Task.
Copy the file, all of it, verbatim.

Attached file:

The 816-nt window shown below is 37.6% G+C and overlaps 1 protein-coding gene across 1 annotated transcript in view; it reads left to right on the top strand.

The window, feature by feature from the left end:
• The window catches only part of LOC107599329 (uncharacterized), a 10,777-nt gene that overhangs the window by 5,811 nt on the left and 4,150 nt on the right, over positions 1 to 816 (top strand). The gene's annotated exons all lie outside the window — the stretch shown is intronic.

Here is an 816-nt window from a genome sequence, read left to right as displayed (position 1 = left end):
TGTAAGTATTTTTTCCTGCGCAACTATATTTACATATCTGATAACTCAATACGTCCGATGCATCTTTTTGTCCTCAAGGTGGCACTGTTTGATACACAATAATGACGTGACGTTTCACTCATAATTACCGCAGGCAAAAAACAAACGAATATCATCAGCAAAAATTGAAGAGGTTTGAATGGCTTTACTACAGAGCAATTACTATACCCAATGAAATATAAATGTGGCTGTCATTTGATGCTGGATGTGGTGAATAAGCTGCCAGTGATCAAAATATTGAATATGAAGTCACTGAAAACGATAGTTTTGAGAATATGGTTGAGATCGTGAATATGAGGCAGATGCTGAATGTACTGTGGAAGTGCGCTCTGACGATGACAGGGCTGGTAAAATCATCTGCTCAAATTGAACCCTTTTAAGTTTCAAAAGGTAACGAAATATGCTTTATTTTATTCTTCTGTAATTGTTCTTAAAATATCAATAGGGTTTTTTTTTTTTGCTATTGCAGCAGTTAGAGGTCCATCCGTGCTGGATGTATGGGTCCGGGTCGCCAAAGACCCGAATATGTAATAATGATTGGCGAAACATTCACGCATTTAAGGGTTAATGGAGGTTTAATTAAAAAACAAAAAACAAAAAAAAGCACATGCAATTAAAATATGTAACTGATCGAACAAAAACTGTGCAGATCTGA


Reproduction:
The 816-nt window shown below is 37.6% G+C and overlaps 1 protein-coding gene across 1 annotated transcript in view; it reads left to right on the top strand.

The window, feature by feature from the left end:
• The window catches only part of LOC107599329 (uncharacterized), a 10,777-nt gene that overhangs the window by 5,811 nt on the left and 4,150 nt on the right, over positions 1 to 816 (top strand). The gene's annotated exons all lie outside the window — the stretch shown is intronic.

Here is an 816-nt window from a genome sequence, read left to right as displayed (position 1 = left end):
TGTAAGTATTTTTTCCTGCGCAACTATATTTACATATCTGATAACTCAATACGTCCGATGCATCTTTTTGTCCTCAAGGTGGCACTGTTTGATACACAATAATGACGTGACGTTTCACTCATAATTACCGCAGGCAAAAAACAAACGAATATCATCAGCAAAAATTGAAGAGGTTTGAATGGCTTTACTACAGAGCAATTACTATACCCAATGAAATATAAATGTGGCTGTCATTTGATGCTGGATGTGGTGAATAAGCTGCCAGTGATCAAAATATTGAATATGAAGTCACTGAAAACGATAGTTTTGAGAATATGGTTGAGATCGTGAATATGAGGCAGATGCTGAATGTACTGTGGAAGTGCGCTCTGACGATGACAGGGCTGGTAAAATCATCTGCTCAAATTGAACCCTTTTAAGTTTCAAAAGGTAACGAAATATGCTTTATTTTATTCTTCTGTAATTGTTCTTAAAATATCAATAGGGTTTTTTTTTTTTGCTATTGCAGCAGTTAGAGGTCCATCCGTGCTGGATGTATGGGTCCGGGTCGCCAAAGACCCGAATATGTAATAATGATTGGCGAAACATTCACGCATTTAAGGGTTAATGGAGGTTTAATTAAAAAACAAAAAACAAAAAAAAGCACATGCAATTAAAATATGTAACTGATCGAACAAAAACTGTGCAGATCTGA